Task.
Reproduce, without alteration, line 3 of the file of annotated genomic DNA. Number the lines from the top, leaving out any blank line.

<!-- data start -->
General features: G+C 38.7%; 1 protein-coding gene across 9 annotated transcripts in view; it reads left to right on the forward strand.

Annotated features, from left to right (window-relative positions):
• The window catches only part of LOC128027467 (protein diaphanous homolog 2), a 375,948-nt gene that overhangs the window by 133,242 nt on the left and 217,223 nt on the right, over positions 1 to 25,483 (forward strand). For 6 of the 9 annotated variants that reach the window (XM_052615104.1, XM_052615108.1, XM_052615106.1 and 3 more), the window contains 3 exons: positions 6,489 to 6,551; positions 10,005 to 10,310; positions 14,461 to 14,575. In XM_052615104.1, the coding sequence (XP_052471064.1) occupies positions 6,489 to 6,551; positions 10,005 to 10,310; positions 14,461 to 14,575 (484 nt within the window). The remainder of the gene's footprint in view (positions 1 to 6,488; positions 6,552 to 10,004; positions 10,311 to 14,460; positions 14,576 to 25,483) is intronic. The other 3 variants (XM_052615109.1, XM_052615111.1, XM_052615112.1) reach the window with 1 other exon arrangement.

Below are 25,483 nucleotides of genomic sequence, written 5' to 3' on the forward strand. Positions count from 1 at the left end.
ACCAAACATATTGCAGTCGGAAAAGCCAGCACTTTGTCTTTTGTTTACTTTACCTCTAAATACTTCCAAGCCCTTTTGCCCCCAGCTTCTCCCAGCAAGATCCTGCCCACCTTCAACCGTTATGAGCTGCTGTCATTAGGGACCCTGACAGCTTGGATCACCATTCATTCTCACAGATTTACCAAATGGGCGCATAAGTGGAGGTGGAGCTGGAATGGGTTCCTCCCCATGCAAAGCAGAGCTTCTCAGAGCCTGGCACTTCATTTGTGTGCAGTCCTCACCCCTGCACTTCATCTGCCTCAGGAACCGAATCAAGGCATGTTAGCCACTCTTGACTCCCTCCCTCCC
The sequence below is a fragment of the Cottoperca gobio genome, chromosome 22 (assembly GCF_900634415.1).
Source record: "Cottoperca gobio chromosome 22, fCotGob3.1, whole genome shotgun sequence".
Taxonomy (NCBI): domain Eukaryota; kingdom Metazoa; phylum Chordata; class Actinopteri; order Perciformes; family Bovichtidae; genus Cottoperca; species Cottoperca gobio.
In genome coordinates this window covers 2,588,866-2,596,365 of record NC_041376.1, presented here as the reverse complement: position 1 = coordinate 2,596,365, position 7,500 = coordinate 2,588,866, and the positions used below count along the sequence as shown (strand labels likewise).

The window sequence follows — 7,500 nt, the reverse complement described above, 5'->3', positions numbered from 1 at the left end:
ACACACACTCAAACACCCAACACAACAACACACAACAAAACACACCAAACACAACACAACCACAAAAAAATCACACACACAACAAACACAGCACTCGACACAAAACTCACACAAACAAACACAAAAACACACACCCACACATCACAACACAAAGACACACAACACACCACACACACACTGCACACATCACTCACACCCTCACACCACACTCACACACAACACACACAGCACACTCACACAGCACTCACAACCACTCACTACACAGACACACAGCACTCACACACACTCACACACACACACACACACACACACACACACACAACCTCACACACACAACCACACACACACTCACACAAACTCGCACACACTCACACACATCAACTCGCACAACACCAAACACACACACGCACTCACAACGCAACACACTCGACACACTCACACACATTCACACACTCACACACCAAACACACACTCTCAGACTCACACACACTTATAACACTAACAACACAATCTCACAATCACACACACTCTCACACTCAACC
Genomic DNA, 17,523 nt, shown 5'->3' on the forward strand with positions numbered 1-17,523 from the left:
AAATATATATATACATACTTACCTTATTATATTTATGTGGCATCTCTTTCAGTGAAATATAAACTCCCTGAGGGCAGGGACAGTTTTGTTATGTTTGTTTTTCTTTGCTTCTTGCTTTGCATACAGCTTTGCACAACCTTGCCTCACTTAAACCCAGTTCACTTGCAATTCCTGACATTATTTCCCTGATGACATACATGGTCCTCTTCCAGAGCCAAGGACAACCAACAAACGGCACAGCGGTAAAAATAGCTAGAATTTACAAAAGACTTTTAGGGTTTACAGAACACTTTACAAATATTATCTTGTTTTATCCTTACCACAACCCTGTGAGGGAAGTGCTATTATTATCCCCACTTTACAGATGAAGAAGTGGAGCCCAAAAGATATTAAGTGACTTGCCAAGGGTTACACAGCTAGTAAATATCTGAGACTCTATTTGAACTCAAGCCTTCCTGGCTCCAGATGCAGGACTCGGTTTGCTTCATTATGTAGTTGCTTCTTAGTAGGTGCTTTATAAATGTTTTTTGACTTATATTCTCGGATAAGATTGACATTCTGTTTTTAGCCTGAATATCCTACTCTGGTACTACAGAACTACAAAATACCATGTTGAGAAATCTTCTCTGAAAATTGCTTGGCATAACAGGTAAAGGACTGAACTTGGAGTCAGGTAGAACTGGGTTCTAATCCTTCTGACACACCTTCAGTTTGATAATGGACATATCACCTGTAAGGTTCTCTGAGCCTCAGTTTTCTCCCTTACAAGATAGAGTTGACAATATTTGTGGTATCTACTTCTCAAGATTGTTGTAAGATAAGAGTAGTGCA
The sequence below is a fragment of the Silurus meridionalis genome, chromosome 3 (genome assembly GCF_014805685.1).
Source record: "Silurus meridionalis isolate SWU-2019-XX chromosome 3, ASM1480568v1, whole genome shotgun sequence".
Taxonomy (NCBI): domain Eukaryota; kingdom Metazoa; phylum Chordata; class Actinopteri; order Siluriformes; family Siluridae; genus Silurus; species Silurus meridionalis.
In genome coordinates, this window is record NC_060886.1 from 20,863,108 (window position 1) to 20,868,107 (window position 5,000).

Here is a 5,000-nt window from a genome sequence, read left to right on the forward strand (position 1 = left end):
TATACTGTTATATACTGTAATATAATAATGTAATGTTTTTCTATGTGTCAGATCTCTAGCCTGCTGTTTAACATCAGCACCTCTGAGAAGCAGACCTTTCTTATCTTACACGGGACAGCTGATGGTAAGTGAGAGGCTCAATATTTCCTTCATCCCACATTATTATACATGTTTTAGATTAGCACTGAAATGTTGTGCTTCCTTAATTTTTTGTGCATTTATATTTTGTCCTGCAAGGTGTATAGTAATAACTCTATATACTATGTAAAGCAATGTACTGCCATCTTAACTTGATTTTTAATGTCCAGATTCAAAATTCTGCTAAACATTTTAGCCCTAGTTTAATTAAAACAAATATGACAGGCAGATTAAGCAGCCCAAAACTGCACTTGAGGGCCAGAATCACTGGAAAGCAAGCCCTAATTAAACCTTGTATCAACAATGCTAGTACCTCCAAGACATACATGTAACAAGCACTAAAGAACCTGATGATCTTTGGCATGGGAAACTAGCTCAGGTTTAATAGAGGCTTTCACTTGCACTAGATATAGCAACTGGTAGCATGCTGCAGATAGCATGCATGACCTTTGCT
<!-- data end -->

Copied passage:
• The window catches only part of LOC128027467 (protein diaphanous homolog 2), a 375,948-nt gene that overhangs the window by 133,242 nt on the left and 217,223 nt on the right, over positions 1 to 25,483 (forward strand). For 6 of the 9 annotated variants that reach the window (XM_052615104.1, XM_052615108.1, XM_052615106.1 and 3 more), the window contains 3 exons: positions 6,489 to 6,551; positions 10,005 to 10,310; positions 14,461 to 14,575. In XM_052615104.1, the coding sequence (XP_052471064.1) occupies positions 6,489 to 6,551; positions 10,005 to 10,310; positions 14,461 to 14,575 (484 nt within the window). The remainder of the gene's footprint in view (positions 1 to 6,488; positions 6,552 to 10,004; positions 10,311 to 14,460; positions 14,576 to 25,483) is intronic. The other 3 variants (XM_052615109.1, XM_052615111.1, XM_052615112.1) reach the window with 1 other exon arrangement.